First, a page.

Gas range installation on 1/2 inch line

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Old 05-31-17, 02:06 PM
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Gas range installation on 1/2 inch line

I've read a few posts about the subject line and while I think I know the answer, I'd like to ask as my current configuration of the gas line in the house may be sufficient for what I want to do.

I've called the gas company and they visited and stated that the meter is rated to supply enough volume for a gas range. Currently the house has two gas fired HVAC units, a gas water heater, and a gas fireplace. So the confirmation from the gas company was a positive indicator that I can add a gas range.

The issue I'm facing is that the place where I want to run the gas line for the range would come from the hot water heater. Unfortunately the line to the gas water heater is a 1/2 inch line. Which is where my question may be answered with a solid "No".

The line from the meter into the house is a 1 1/4" OD line. It then goes into the attic (house is built on a slab) where the line is reduced down to 3/4 inch ID pipe. The 3/4 inch lines are then reduced down to 1/2" ID pipe for each gas fired appliance.

The line in the attic that leads to the water heater is 3/4" but then it is reduced down to a 1/2 " line where it goes 17 feet down an interior wall and then connects to the water heater.

The distance from the water heater to where the range would go is 8 feet. However the issue is that the line is 1/2". I've read the gas line sizing charts and it seems that, if possible, a gas range would be right at the limit of what a 1/2 " line could supply.

The water heater is 40k BTU and a range would be in the 70-75k BTU scope.

Based upon this information, is it possible to Tee off the 1/2" water heater gas line and run a 1/2" line to the range?
 
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Old 06-01-17, 03:54 PM
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Why didn't you ask the gas company when they were there?
 
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Old 06-01-17, 04:47 PM
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Gas piping is low pressure and has to be sized as a system. You can search youtube for 'gas pipe sizing' and find many results.

You /can/ wing it & hope for the best -- it might even work.
 
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Old 06-01-17, 05:55 PM
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Running a new " line from the meter would be best. Second would be from where the pipe goes from 1" to ". Third would be from where the water heater goes from " to " but that is a non pro opinion. Wait for the pros.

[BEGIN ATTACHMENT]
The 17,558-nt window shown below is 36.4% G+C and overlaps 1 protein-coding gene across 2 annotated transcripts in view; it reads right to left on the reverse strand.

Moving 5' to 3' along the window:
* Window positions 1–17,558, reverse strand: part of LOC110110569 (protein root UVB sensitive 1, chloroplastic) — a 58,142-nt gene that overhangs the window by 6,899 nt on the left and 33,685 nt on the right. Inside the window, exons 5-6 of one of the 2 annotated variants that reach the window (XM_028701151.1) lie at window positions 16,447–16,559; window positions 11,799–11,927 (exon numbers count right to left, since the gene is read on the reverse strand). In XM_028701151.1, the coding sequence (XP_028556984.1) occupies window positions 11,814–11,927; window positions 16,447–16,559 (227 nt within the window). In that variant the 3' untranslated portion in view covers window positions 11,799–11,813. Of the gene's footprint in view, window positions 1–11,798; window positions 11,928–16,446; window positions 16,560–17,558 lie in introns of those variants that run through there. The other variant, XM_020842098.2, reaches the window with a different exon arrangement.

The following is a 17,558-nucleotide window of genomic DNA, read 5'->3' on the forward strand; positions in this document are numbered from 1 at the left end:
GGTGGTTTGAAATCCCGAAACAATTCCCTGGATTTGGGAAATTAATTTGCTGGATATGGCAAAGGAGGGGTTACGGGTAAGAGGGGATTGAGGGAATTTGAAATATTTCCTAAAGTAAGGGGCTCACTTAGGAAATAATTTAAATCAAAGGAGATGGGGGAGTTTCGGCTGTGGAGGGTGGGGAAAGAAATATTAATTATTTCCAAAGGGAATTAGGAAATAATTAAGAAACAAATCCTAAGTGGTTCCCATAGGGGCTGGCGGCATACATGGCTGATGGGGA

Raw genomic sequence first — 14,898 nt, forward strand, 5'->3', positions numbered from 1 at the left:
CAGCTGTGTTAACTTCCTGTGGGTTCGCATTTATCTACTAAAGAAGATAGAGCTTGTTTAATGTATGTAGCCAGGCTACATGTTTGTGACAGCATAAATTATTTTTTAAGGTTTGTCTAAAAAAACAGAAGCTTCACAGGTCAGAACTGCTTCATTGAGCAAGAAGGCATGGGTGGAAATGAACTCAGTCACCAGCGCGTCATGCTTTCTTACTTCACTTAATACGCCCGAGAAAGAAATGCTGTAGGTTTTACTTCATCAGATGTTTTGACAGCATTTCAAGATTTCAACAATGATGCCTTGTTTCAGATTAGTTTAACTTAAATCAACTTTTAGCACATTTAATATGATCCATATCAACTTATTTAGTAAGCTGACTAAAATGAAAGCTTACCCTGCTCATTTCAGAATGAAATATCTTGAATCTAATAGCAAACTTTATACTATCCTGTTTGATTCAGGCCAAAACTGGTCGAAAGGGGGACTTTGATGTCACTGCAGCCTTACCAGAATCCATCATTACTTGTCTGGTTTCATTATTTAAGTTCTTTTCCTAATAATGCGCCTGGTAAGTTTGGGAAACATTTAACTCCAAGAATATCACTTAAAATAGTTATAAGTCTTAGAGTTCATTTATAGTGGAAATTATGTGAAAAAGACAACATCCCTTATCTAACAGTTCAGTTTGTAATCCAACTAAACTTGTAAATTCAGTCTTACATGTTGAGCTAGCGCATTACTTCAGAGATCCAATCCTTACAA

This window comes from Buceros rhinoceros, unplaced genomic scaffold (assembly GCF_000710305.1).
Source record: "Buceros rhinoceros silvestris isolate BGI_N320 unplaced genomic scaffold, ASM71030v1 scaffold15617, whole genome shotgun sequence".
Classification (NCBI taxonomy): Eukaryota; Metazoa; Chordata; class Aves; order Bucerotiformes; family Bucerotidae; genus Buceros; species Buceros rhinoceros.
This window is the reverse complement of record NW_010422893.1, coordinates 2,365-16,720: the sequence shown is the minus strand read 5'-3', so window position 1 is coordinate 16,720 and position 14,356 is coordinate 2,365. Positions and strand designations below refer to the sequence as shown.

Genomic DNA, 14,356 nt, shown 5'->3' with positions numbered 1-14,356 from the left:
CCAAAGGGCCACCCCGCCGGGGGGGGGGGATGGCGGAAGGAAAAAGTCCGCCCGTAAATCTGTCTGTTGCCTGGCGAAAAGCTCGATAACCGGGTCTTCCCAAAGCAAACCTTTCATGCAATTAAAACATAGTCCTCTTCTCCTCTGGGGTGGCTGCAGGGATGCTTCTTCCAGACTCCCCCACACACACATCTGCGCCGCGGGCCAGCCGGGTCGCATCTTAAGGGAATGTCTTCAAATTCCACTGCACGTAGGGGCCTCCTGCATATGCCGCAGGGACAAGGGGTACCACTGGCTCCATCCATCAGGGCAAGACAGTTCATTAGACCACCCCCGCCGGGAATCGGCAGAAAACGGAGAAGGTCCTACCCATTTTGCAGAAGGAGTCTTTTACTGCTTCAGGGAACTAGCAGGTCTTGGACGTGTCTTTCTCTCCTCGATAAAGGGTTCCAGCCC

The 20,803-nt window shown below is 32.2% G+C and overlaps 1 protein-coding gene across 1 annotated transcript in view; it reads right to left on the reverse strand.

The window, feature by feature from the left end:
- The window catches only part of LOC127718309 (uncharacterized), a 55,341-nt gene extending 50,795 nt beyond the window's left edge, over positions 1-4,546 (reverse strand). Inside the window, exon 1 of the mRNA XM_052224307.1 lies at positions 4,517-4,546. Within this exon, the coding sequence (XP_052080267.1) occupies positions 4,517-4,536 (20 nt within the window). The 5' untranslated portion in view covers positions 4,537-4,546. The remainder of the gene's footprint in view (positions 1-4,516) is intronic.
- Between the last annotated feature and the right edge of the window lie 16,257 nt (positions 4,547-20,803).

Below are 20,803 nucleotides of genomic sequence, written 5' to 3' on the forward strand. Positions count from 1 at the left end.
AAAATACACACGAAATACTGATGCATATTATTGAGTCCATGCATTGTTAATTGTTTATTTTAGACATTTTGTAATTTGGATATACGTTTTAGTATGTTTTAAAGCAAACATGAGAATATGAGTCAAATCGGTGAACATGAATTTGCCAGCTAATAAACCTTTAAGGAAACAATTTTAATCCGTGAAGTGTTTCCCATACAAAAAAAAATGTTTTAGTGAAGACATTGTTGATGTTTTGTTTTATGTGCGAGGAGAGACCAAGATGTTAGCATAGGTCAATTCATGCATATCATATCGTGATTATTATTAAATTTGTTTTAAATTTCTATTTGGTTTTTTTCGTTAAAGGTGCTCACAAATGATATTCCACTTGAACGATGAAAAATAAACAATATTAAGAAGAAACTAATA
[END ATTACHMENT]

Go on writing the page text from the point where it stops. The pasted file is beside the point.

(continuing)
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Old 06-01-17, 08:18 PM
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When the gas company was here they said the house could support it, but then told me they could dig a line from the meter over to where the stove would be. The cost was estimated at 150 bucks per foot. The distance is at least 50-60 feet. The guy didn't go into the attic to see how things were plumbed since he said the gas company only does work outside the house.

The advice the gas company gave was to get a contractor who would be able to run the line from inside the house. I had two contractors out who looked where the water heater was and said they would just tap into that.

So I got curious and started poking around to see if the water heater line could really support a range. I had my suspicions about it and when I found it was 1/2 inch line I kind of knew a contractor might try to tell me it was sufficient. It would be a pretty labor intensive job and where I am, new construction is what contractors focus on rather than remodels since there is more money to be made in new homes.

I was mostly doing some legwork and homework so that the next time a contractor comes in I would know if I was dealing with a pro or not. My instinct was telling me that a 1/2 inch line is probably one of those "pray it is enough" situations.

The more I've read and the more I think about it, the proper way to do this would be to remove the 1/2 inch line and run, at the very least, a 3/4 inch line. But then the question about distance from the meter comes into play.

It might be that I have to either run the line as the gas company suggested or resign myself that a gas range isn't workable. As everyone can imagine, I'm not trying to endanger myself or family.
 
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Old 06-02-17, 06:41 AM
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Running a new " line from the meter would be best.
I agree & it might even be code.
 
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Old 06-02-17, 09:59 AM
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As Steve mentioned, you really need to sketch out the whole gas piping system and determine BTUs in each leg to determine what's actually needed. If you provide a sketch of the current piping, with sizes and distances, the fine folks here can help you figure it out.

Looking quickly at a gas pipe sizing chart:
Natural Gas - Pipe Sizing

1/2" pipe at 20' provides 85k BTUs, just enough to run the stove, and much less than both the stove and water heater. So, the answer to your initial answer is nope, can't do it!
 
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